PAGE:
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ben, thank you. scarlet: time for the bloomberg business flash, a look at some of the biggest business stories. chipotle suffering their worst decline in seven months after a suspected norovirus outbreak at a virginia restaurant. the chain shut it down on monday after a "small number of illnesses reported." just two years ago and e. coli outbreak at restaurants sent to the shares into a tailspin. and the two biggest e-commerce providers could merge in three weeks. that is according to people familiar with the matter. they say a revised offer was made for $950 million. snap deal rejected the $850 million initial offer. it would create a stronger homegrown competitor to amazon, which is graining -- gaining ground in india. and one company joining a global
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list of banks looking to profit from a surge and private wealth. the recruitment push coming after they created a platform to offer private banking and other related products to the saudis. they will enlist the private sector as they diverse the economy away from oil. and prosecutors considering dropping an insider probe into carson tended are. that is after he bought shares ahead of the bed of the london exchange group. the deal was blocked by regulators. the potential agreement to drop the investigation will cost the company fines that total more than $12 billion. and that is your business flash update. julia: thank you. up, emergingming markets. we show you how the developing economies are outperforming and asked the question, what happens when the yields reprice? from washington,this is bloomberg. ♪
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♪ scarlet: i'm scarlet fu. "what'd you miss?" the outperformance of emerging market stocks to develop world stocks. the white line is the emerging market index divided by the developed world index and when it goes up, as it has been since december, that means emerging markets are outperforming emerging -- developed markets. at the end, you can see they got another shot in the arm as the 10 year yields faulted. backe can go all the way to around the last october, right before the u.s. election, since then there has clearly been an inverse relationship between the treasury yields and ratio. it feels like, when we talk about the rotation of u.s. stocks and emerging-market stocks, there is more room to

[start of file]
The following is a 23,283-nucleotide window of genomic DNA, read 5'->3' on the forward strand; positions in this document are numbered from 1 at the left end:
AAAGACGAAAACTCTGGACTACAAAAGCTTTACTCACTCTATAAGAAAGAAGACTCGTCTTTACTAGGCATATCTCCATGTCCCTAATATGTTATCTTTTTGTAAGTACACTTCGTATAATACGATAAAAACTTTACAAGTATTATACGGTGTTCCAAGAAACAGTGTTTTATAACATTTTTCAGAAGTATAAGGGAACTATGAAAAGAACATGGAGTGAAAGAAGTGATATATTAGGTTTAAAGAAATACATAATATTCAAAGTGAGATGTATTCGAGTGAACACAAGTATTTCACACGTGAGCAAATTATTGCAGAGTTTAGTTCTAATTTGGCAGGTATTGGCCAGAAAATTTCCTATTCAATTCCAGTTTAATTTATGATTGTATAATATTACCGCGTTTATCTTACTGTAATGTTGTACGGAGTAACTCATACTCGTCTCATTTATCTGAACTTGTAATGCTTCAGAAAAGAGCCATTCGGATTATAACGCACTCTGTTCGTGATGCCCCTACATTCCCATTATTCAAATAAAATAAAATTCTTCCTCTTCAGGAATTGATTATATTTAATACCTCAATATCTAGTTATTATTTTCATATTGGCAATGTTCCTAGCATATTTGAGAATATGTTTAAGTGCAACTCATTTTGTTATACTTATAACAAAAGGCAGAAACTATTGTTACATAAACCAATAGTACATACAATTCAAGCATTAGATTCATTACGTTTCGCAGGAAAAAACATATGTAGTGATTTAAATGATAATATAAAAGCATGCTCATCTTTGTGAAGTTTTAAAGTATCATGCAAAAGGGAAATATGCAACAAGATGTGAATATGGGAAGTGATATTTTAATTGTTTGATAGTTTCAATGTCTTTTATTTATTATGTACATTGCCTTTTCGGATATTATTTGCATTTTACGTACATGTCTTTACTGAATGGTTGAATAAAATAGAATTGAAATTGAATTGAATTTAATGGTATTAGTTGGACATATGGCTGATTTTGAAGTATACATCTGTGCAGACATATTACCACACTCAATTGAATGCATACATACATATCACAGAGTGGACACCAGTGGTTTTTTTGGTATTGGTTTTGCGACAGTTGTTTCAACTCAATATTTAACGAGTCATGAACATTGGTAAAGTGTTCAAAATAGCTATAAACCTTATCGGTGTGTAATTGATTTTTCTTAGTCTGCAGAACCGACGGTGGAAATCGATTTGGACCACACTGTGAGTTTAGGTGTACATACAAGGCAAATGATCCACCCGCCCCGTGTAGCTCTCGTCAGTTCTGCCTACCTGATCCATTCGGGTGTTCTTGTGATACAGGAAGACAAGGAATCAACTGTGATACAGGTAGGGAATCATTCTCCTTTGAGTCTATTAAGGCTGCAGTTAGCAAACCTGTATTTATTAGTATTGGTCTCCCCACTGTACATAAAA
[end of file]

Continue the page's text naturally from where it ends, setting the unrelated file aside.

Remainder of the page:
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go. joe: i love how the chart is like the jaws that open up and you wonder how wide they will get before the eventual snap. i am looking at another divergence. it comes from this morning, the national association of home builders sentiment report. i love these. the white line is the price of lumber futures and they are high. they have been rallying lately. generally at their highest since around a year. the blue line is sentiment and it has been climbing, but lately it is sliding. that is the blue line fallen to its lowest level in about six months. and the home builders are complaining about the price of lumber, they say it is hurting the margins. we all know about the labor in the industry, something perhaps for the administration to think about as the issue of tariffs continue. julia: we will look at nafta negotiations as well and the
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canadian question. i want to look at 2014-2016, the atlanta gdp now and earnings per share. i have a three-part chart. now at the lowest, gdp 2014. the white line. and for 2017 is pretty much tracking that. and the next chart, earnings per share estimate in 2014. estimates of 2017 as well, which is the blue. you can see it sitting a little bit lower as of this month. go to the chart above and what you can see is the normalized version of the s&p 500. the white in 2014, the green 2017 outperforming the white, but look ahead to the dips and fallbacks from august and october of 2014. based on these estimates, gdp is in line, a reason to argue could
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we see some kind of correction next year? not the only reason, but one reason to because this. scarlet: the market close is next as julia sets the scene. nasdaq trading at a record high, up by 4/10 of 1%. this is bloomberg. ♪
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>> "what'd you miss?" all hail return to market leadership, nasdaq closing higher -- donald trump agenda. >> and julia chatterley at life from washington. scarlet: i'm scarlet fu in new york -- new york. an joe weisenthal. if you're on twitter welcome to our closing bell coverage every weekday from 4:00-5:00 p.m. eastern. >> let's begin with our market minutes. nasdaq holding at a record higher, making a record high. s&p 500 index looks like it had closed at a record high, up by almost two points. that's good enough for a new high. -- losing about 53 points, off by one quarter of 1%. >> impressive, looked like it would be a down day at the snp, but it came back. >> stocks remain buoyant. helping to lead that buoyancy and -- tech names. netflix andbout